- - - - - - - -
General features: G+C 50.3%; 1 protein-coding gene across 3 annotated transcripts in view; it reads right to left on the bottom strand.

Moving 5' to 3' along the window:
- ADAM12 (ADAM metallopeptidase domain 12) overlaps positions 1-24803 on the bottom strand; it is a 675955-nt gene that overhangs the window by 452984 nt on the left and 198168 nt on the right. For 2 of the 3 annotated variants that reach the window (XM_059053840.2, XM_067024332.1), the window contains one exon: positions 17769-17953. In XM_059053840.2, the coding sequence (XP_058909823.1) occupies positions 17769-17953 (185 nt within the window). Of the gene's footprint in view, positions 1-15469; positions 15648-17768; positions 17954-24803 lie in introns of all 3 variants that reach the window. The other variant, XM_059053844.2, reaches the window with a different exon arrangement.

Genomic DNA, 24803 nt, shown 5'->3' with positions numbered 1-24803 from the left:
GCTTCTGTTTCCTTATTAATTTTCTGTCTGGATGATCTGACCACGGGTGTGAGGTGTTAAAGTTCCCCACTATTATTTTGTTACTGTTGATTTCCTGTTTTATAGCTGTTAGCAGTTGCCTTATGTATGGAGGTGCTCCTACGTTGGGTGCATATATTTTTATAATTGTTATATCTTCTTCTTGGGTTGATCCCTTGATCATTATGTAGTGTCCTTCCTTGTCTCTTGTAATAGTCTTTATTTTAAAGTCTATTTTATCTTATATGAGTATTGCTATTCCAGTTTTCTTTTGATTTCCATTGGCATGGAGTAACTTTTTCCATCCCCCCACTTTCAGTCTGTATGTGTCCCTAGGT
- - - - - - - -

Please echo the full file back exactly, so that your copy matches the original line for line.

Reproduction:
General features: G+C 50.3%; 1 protein-coding gene across 3 annotated transcripts in view; it reads right to left on the bottom strand.

Moving 5' to 3' along the window:
- ADAM12 (ADAM metallopeptidase domain 12) overlaps positions 1-24803 on the bottom strand; it is a 675955-nt gene that overhangs the window by 452984 nt on the left and 198168 nt on the right. For 2 of the 3 annotated variants that reach the window (XM_059053840.2, XM_067024332.1), the window contains one exon: positions 17769-17953. In XM_059053840.2, the coding sequence (XP_058909823.1) occupies positions 17769-17953 (185 nt within the window). Of the gene's footprint in view, positions 1-15469; positions 15648-17768; positions 17954-24803 lie in introns of all 3 variants that reach the window. The other variant, XM_059053844.2, reaches the window with a different exon arrangement.

Genomic DNA, 24803 nt, shown 5'->3' with positions numbered 1-24803 from the left:
GCTTCTGTTTCCTTATTAATTTTCTGTCTGGATGATCTGACCACGGGTGTGAGGTGTTAAAGTTCCCCACTATTATTTTGTTACTGTTGATTTCCTGTTTTATAGCTGTTAGCAGTTGCCTTATGTATGGAGGTGCTCCTACGTTGGGTGCATATATTTTTATAATTGTTATATCTTCTTCTTGGGTTGATCCCTTGATCATTATGTAGTGTCCTTCCTTGTCTCTTGTAATAGTCTTTATTTTAAAGTCTATTTTATCTTATATGAGTATTGCTATTCCAGTTTTCTTTTGATTTCCATTGGCATGGAGTAACTTTTTCCATCCCCCCACTTTCAGTCTGTATGTGTCCCTAGGT